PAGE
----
House Approves Wall Street Reform BillDecember 11, 2009 - by Donny Shaw
More than one year after the crisis on Wall Street, the House of Representatives today passed a landmark bill (H.R. 4173) to fix some of the regulatory lapses that are alleged to have caused the crisis and puts in place new mechanisms for preventing “too big to fail” banking and the resulting bailouts.
The final vote tally was 223-202, with all Republicans voting against the bill. Twenty-seven Democrats voted against the bill — mostly Blue Dogs and pro-business New Democrats who thought the bill went too far.
It’s a big, 1,300+ page piece of legislation combining several separate bills together. A two-page outline (.pdf) can be downloaded from the Financial Services Committee. Below is my description of three of the biggest provisions in the bill:
Consumer Financial Protection Agency
The Consumer Financial Protection Agency, or CFPA, would be a stand-alone regulatory body charged with promoting “transparency, simplicity, fairness, accountability, and equal access in the market for consumer financial products or services.” Their area of oversight would apply to almost all consumer financial products or services, including mortgages, credit cards, debit cards, car loans, gift cards, credit score reporting companies, debt collectors and financial advisers. Auto dealers and pawnbrokers would be exempted.
The Agency would essentially have authority to determine what consumer financial products or services under their jurisdiction are unfair, deceptive, abusive, or discriminatory and make rules to ban them, restrict them, or place them under special conditions. The bill also gives the Agency a number of more specific authorities and mandates. They would have the power to issue subpoenas, collect fines and pay them out to victims of unfair and deceptive practices in the consumer financial market, and restrict mandatory pre-dispute arbitration clauses in consumer financial product agreements.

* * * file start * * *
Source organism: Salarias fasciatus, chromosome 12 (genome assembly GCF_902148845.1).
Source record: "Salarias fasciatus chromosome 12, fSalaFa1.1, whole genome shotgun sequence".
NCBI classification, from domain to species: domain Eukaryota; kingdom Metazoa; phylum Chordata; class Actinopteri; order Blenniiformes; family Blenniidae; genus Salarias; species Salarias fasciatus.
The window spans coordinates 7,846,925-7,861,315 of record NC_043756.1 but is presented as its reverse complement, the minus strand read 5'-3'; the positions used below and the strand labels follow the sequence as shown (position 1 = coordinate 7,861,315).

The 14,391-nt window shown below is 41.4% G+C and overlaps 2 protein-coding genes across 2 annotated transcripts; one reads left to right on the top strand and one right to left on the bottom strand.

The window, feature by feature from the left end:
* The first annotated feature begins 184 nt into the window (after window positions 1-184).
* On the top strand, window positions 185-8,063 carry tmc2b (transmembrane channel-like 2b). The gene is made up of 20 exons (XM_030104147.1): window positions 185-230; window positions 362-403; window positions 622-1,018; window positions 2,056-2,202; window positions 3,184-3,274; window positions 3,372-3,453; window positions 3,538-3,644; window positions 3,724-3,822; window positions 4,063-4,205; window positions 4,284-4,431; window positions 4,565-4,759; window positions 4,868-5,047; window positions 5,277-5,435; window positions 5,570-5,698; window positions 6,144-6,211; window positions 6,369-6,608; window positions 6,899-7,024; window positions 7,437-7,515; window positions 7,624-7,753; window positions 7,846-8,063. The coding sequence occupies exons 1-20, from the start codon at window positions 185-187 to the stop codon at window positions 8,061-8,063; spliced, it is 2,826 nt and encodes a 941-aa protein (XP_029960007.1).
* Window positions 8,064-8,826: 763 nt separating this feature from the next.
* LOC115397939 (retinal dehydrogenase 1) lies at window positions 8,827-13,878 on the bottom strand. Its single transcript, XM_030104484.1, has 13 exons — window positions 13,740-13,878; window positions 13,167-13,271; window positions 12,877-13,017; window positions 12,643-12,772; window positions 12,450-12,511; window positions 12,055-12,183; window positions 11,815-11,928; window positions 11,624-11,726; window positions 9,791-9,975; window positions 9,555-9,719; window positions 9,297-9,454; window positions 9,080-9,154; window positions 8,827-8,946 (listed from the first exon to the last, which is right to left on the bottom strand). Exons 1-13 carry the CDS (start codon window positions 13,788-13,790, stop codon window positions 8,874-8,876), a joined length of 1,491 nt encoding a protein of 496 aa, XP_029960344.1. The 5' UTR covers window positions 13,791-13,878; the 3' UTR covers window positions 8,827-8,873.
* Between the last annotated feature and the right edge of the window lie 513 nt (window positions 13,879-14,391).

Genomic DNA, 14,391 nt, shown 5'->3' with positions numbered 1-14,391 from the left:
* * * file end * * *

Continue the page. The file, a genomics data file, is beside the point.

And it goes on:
Systemic Risk Mitigation/Resolution Authority
In order to deal with the problem of having to bail out financial institutions that are so big and interconnected that their failure would crash the rest of the economy, the bill would give the Treasury Secretary new authority to break up financial firms it deems insolvent. The bill would not put any hard caps on size or interconnectedness in order to stave off the too big to fail problem. It also would not allow the Treasury Secretary to break up firms pre-emptively. They would have to be determined to be insolvent and the Federal Reserve Board would have two vote to certify the firm’s status as a risk to the financial system.
The bill would also create an inter-agency Financial Stability Council that would identify systemically risky firms and subject them to stricter regulations. For example, the firms would be subject to leverage limits, liquidity requirements and risk-based capital requirements.
Regulating Over-the-Counter Derivatives
To stem abuses in the secretive over-the-counter derivatives markets that helped bring down A.I.G. and Lehman Brothers, the bill would require all standardized swap transactions between “major swap participants” to be cleared. Major swap participants would also be subject to capital and margin requirements in order to ensure that the they could actually make good on their bets if they had to. Reform advocates wanted to require derivatives to be traded out in the open on electronic exchanges, but the final bill does not require that. Under the bill, trades only have to go through a “swap execution facility” which is defined as “a person or entity that facilitates the execution or trading of swaps between two persons through any means of interstate commerce, but which is not a designated contract market, including any electronic trade execution or voice brokerage facility.” In other words, a swap could be cleared simple through a telephone call.
Significantly, the derivatives regulations section has some major exemptions. All foreign exchanges (approx. 8% of swaps) would be exempt from clearing. All “end users” of derivatives, like manufacturers and energy companies (approx. 21% of the market), would also be exempt from clearing requirements.
The Senate still has to act on their regulatory overhaul bill before it can become law. They are moving much more slowly and a Senate votes is not expected for a number of months.